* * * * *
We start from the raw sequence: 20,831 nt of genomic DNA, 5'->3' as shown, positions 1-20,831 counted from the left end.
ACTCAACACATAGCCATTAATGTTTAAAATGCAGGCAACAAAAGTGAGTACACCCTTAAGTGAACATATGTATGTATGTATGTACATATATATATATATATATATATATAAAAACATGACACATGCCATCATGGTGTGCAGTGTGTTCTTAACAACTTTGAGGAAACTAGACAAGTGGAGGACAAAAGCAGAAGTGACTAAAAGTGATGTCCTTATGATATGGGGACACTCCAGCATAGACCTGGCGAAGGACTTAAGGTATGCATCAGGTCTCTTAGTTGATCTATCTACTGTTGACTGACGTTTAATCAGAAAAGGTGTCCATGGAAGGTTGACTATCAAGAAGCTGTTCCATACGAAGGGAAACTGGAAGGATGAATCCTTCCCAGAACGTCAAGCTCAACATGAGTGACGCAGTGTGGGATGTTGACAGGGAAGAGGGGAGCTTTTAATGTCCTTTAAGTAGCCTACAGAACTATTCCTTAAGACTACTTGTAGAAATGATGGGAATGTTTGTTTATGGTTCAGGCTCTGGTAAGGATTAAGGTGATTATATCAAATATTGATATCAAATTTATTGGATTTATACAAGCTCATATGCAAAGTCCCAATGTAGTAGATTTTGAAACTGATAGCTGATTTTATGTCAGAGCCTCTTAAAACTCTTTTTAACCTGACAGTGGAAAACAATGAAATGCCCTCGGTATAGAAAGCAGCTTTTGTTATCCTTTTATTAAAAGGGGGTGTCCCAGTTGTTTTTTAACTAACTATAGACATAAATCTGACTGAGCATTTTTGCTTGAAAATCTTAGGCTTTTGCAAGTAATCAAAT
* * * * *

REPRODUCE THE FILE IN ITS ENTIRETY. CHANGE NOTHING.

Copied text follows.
We start from the raw sequence: 20,831 nt of genomic DNA, 5'->3' as shown, positions 1-20,831 counted from the left end.
ACTCAACACATAGCCATTAATGTTTAAAATGCAGGCAACAAAAGTGAGTACACCCTTAAGTGAACATATGTATGTATGTATGTACATATATATATATATATATATATATAAAAACATGACACATGCCATCATGGTGTGCAGTGTGTTCTTAACAACTTTGAGGAAACTAGACAAGTGGAGGACAAAAGCAGAAGTGACTAAAAGTGATGTCCTTATGATATGGGGACACTCCAGCATAGACCTGGCGAAGGACTTAAGGTATGCATCAGGTCTCTTAGTTGATCTATCTACTGTTGACTGACGTTTAATCAGAAAAGGTGTCCATGGAAGGTTGACTATCAAGAAGCTGTTCCATACGAAGGGAAACTGGAAGGATGAATCCTTCCCAGAACGTCAAGCTCAACATGAGTGACGCAGTGTGGGATGTTGACAGGGAAGAGGGGAGCTTTTAATGTCCTTTAAGTAGCCTACAGAACTATTCCTTAAGACTACTTGTAGAAATGATGGGAATGTTTGTTTATGGTTCAGGCTCTGGTAAGGATTAAGGTGATTATATCAAATATTGATATCAAATTTATTGGATTTATACAAGCTCATATGCAAAGTCCCAATGTAGTAGATTTTGAAACTGATAGCTGATTTTATGTCAGAGCCTCTTAAAACTCTTTTTAACCTGACAGTGGAAAACAATGAAATGCCCTCGGTATAGAAAGCAGCTTTTGTTATCCTTTTATTAAAAGGGGGTGTCCCAGTTGTTTTTTAACTAACTATAGACATAAATCTGACTGAGCATTTTTGCTTGAAAATCTTAGGCTTTTGCAAGTAATCAAAT